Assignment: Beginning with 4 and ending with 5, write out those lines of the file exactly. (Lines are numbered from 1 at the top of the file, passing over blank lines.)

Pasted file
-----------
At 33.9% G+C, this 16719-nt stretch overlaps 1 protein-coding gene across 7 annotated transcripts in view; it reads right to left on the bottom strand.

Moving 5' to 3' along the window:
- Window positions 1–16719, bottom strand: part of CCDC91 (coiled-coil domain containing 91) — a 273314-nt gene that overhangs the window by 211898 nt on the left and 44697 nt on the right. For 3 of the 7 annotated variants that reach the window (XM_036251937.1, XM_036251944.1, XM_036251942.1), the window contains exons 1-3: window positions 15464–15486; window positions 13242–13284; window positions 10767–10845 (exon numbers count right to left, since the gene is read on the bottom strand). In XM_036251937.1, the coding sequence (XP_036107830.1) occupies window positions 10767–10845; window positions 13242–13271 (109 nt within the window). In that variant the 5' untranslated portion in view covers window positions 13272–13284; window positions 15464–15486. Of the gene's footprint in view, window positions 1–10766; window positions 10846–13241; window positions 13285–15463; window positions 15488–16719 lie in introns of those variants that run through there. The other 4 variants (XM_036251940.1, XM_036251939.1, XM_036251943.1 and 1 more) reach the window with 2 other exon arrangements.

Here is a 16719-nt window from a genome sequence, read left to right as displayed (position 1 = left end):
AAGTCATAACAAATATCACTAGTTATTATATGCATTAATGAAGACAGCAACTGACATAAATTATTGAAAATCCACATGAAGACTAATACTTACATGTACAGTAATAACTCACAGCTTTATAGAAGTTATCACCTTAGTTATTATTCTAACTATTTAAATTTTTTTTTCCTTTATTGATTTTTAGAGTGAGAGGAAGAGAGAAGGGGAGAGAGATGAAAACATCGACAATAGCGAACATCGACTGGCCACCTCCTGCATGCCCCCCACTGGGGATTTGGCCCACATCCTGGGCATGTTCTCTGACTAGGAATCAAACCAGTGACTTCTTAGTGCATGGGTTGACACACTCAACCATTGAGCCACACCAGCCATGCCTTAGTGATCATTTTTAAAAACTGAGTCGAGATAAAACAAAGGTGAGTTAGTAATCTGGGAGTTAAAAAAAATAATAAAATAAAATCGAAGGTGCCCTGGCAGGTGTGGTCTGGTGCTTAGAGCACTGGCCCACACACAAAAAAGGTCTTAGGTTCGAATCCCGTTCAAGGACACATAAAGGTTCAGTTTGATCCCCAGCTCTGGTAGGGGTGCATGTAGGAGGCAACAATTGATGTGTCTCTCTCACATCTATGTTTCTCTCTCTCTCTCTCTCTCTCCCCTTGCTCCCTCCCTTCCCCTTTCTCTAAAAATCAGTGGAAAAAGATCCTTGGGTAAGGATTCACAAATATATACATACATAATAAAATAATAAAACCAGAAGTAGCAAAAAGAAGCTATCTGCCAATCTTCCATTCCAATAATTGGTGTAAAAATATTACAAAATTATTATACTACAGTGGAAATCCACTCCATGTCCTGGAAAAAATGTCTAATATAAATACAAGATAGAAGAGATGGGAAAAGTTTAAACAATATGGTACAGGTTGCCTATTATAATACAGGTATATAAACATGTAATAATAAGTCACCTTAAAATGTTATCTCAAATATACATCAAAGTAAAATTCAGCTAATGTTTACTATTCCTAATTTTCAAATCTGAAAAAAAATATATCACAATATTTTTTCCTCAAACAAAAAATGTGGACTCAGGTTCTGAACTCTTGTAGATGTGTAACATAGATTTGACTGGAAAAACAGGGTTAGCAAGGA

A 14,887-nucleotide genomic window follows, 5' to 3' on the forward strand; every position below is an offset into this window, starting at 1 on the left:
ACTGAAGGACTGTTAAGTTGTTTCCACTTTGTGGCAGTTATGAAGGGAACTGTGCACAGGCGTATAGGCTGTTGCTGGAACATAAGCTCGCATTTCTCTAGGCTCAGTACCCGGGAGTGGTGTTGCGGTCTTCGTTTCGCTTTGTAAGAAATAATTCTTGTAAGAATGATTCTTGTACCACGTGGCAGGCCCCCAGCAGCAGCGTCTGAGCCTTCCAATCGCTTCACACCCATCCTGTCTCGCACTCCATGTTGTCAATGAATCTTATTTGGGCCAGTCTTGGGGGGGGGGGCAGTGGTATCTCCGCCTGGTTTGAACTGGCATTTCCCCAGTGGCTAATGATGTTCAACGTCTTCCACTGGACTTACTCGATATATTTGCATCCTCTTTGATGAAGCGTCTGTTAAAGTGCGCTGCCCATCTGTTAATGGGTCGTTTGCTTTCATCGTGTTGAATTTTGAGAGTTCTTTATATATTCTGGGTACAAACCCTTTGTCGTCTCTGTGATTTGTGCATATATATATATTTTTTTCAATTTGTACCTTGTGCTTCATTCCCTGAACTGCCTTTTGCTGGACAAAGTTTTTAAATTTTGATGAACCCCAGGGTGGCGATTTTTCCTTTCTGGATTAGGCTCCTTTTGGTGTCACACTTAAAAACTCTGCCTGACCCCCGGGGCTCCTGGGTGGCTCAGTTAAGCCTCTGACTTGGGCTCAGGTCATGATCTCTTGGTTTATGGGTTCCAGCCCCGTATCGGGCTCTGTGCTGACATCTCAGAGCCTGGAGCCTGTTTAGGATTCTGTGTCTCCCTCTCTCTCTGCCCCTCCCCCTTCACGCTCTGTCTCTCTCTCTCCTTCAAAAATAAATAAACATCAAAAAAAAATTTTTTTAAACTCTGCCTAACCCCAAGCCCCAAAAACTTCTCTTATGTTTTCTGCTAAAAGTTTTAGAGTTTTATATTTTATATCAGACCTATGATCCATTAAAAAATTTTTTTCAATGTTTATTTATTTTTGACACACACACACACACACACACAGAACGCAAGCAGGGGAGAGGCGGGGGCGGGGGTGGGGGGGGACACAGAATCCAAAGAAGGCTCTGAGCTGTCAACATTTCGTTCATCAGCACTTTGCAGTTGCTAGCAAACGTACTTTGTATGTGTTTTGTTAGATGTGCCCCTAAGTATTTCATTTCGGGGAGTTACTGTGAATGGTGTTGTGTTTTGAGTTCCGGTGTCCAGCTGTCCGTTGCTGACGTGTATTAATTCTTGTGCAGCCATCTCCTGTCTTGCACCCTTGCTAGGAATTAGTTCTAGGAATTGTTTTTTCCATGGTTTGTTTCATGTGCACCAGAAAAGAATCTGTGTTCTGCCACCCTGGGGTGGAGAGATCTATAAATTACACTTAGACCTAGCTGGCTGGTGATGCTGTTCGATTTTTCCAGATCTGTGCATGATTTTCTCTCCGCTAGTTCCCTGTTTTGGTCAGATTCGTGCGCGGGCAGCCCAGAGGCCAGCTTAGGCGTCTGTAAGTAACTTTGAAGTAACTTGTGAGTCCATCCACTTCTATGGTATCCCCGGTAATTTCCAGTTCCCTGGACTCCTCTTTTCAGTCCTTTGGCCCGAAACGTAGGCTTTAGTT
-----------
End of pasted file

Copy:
Here is a 16719-nt window from a genome sequence, read left to right as displayed (position 1 = left end):
AAGTCATAACAAATATCACTAGTTATTATATGCATTAATGAAGACAGCAACTGACATAAATTATTGAAAATCCACATGAAGACTAATACTTACATGTACAGTAATAACTCACAGCTTTATAGAAGTTATCACCTTAGTTATTATTCTAACTATTTAAATTTTTTTTTCCTTTATTGATTTTTAGAGTGAGAGGAAGAGAGAAGGGGAGAGAGATGAAAACATCGACAATAGCGAACATCGACTGGCCACCTCCTGCATGCCCCCCACTGGGGATTTGGCCCACATCCTGGGCATGTTCTCTGACTAGGAATCAAACCAGTGACTTCTTAGTGCATGGGTTGACACACTCAACCATTGAGCCACACCAGCCATGCCTTAGTGATCATTTTTAAAAACTGAGTCGAGATAAAACAAAGGTGAGTTAGTAATCTGGGAGTTAAAAAAAATAATAAAATAAAATCGAAGGTGCCCTGGCAGGTGTGGTCTGGTGCTTAGAGCACTGGCCCACACACAAAAAAGGTCTTAGGTTCGAATCCCGTTCAAGGACACATAAAGGTTCAGTTTGATCCCCAGCTCTGGTAGGGGTGCATGTAGGAGGCAACAATTGATGTGTCTCTCTCACATCTATGTTTCTCTCTCTCTCTCTCTCTCTCCCCTTGCTCCCTCCCTTCCCCTTTCTCTAAAAATCAGTGGAAAAAGATCCTTGGGTAAGGATTCACAAATATATACATACATAATAAAATAATAAAACCAGAAGTAGCAAAAAGAAGCTATCTGCCAATCTTCCATTCCAATAATTGGTGTAAAAATATTACAAAATTATTATACTACAGTGGAAATCCACTCCATGTCCTGGAAAAAATGTCTAATATAAATACAAGATAGAAGAGATGGGAAAAGTTTAAACAATATGGTACAGGTTGCCTATTATAATACAGGTATATAAACATGTAATAATAAGTCACCTTAAAATGTTATCTCAAATATACATCAAAGTAAAATTCAGCTAATGTTTACTATTCCTAATTTTCAAATCTGAAAAAAAATATATCACAATATTTTTTCCTCAAACAAAAAATGTGGACTCAGGTTCTGAACTCTTGTAGATGTGTAACATAGATTTGACTGGAAAAACAGGGTTAGCAAGGA